Several studies have examined conciliatory tendencies between potential mates (Table I). Reconciliation was more common between males and females than between females in both Gorilla gorilla beringei (Watts, 1995) and Papio hamadryas (Colmenares and Lazaro-Perea, 1994). Male hamadryas protect females and their infants from harassment by conspecifics and from predators and often intervene in conflicts between females, and males are usually the most important adult social partners for females (Watts et al., 2000). Male mountain gorillas also protect females and infants against outside threats and often intervene in contests between females, and many females spend more time close to males than to females and groom with them more. Also, female transfer is common in mountain gorillas. Consequently, researchers have interpreted high male-female conciliatory tendencies as support for the VRH, under the assumptions that PPCI maintain cooperation between males and females and, at least in mountain gorillas, help males to retain mates (Cords and Aureli, 2000; Watts, 1995; van Schaik and Aureli, 2000). However, females presumably do not need to fear loss of cooperation from males with which they have mated, because the males have no interest in failing to protect the females’ infants or to protect the females against external threats. Female mountain gorillas initiate most PPCI, in response to male aggression; whether male responses influence female residence decisions is unknown.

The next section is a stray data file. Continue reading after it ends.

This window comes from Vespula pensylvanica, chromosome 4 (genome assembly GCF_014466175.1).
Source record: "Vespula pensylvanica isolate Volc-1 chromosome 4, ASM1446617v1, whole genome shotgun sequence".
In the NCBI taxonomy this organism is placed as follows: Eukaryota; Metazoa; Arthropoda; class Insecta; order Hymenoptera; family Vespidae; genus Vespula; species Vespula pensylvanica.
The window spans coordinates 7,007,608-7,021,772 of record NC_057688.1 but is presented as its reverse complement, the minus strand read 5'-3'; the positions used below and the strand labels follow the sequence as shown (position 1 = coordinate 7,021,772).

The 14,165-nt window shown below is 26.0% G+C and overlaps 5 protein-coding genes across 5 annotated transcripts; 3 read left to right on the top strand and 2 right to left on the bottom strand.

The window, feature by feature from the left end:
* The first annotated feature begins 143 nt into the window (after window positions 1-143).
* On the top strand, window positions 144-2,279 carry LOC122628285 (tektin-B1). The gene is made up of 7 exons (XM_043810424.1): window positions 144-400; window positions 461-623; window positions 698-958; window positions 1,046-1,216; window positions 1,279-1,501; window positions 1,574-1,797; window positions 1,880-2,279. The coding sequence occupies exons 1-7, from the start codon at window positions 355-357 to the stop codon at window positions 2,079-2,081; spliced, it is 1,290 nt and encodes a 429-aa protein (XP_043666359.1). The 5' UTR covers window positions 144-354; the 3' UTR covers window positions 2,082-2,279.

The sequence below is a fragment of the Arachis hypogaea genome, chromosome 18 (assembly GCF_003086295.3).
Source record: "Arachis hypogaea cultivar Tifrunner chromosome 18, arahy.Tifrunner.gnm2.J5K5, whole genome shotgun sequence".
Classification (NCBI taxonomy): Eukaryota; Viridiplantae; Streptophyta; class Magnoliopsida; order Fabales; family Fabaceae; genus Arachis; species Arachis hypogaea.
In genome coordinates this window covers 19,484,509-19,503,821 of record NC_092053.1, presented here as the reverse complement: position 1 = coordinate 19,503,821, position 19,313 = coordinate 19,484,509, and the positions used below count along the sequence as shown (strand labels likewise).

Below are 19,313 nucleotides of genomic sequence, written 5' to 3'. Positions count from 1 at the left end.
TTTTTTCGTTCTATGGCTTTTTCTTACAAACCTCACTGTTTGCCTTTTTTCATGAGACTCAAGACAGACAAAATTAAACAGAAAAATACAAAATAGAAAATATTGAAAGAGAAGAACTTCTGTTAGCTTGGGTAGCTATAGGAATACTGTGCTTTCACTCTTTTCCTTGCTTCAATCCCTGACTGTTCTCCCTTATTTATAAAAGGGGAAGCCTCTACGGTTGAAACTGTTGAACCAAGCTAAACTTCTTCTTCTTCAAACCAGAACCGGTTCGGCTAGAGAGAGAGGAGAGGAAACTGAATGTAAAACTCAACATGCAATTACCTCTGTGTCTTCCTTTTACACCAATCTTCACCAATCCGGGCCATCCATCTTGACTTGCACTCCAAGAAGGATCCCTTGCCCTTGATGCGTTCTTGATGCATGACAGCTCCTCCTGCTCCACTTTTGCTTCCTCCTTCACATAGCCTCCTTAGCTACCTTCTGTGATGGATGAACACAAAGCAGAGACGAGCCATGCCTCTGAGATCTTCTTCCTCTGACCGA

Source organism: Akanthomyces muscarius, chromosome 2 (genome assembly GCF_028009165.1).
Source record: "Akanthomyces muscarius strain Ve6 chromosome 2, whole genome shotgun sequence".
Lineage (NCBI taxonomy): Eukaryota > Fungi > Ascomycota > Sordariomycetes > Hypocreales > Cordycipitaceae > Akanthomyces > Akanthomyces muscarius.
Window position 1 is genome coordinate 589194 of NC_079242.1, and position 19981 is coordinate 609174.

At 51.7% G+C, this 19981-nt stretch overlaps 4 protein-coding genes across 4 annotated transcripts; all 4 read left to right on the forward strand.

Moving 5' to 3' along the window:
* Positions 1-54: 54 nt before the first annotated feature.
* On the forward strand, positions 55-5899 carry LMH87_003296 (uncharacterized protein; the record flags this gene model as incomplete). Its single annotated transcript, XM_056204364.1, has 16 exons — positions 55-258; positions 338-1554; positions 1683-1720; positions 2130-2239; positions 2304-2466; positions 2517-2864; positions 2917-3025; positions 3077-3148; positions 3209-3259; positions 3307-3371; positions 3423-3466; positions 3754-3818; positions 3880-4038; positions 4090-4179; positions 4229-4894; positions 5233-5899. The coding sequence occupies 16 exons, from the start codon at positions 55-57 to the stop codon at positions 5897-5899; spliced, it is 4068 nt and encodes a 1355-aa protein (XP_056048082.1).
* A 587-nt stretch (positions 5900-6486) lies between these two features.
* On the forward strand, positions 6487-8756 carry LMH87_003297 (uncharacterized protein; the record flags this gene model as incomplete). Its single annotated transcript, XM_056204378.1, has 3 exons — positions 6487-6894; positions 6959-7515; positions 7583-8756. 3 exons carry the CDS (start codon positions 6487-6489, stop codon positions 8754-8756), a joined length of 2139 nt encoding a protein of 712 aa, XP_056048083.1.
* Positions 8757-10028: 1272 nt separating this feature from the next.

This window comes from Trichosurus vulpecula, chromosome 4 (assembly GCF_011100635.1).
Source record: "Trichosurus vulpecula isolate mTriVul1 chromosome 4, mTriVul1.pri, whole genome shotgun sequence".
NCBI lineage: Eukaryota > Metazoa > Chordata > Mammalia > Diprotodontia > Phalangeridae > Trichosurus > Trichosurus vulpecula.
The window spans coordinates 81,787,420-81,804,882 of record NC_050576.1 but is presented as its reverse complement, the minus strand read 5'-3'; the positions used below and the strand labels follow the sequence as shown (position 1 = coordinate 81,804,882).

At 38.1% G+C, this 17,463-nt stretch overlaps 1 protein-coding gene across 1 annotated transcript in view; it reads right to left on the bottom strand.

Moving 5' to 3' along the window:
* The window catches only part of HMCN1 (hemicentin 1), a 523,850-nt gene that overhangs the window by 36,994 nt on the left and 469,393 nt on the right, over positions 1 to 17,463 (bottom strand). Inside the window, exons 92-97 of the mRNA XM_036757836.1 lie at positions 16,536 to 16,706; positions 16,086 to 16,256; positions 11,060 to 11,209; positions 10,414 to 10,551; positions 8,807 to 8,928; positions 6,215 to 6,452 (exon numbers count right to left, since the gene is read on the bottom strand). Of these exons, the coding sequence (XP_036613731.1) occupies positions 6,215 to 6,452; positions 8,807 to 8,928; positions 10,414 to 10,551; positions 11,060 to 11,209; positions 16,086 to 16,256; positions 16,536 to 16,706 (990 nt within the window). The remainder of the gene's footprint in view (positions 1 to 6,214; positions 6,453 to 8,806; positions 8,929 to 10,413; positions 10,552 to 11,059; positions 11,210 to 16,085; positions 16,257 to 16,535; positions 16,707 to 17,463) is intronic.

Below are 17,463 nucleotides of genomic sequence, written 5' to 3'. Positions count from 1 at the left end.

In white-faced capuchins, alliances that can have multiple fitness effects occur within and between the sexes. Alliances between females may influence female dominance rank acquisition and maintenance (Manson et al., 1999) and can increase their power in competition with males (Perry, 1997). Alliances between males and females may influence males’ ability to obtain α positions and their tenures as α males (Perry, 1998), and females join males in cooperative attacks on strangers and on deposed α males that can be fatal (Gros-Louis et al., 2003). Males also form coalitions with each other in intra-group competition and in aggression between groups (Perry, 1996, 1998). Manson et al. (2005) reported higher conciliatory tendencies between female kin than nonkin among white-faced capuchins at Lomas Barbudal, Costa Rica. When they classified adult dyad types as high or low with respect to value and security and used individual-level analyses to test predictions about the effects of the variables on the tendency to reconcile after escalated aggression, results were in the expected directions (Table I), though the small number of individuals and of conflicts precluded statistical testing. For example, conciliatory tendencies were highest for α male-female dyads (high value, low security) and low for female-female dyads (high value but also high security). The study should serve as a model for hypothesis testing in other populations, and eventual data on lifetime reproductive success should permit a more substantial test of the VRH and of the effects of relationship security at Lomas Barbudal.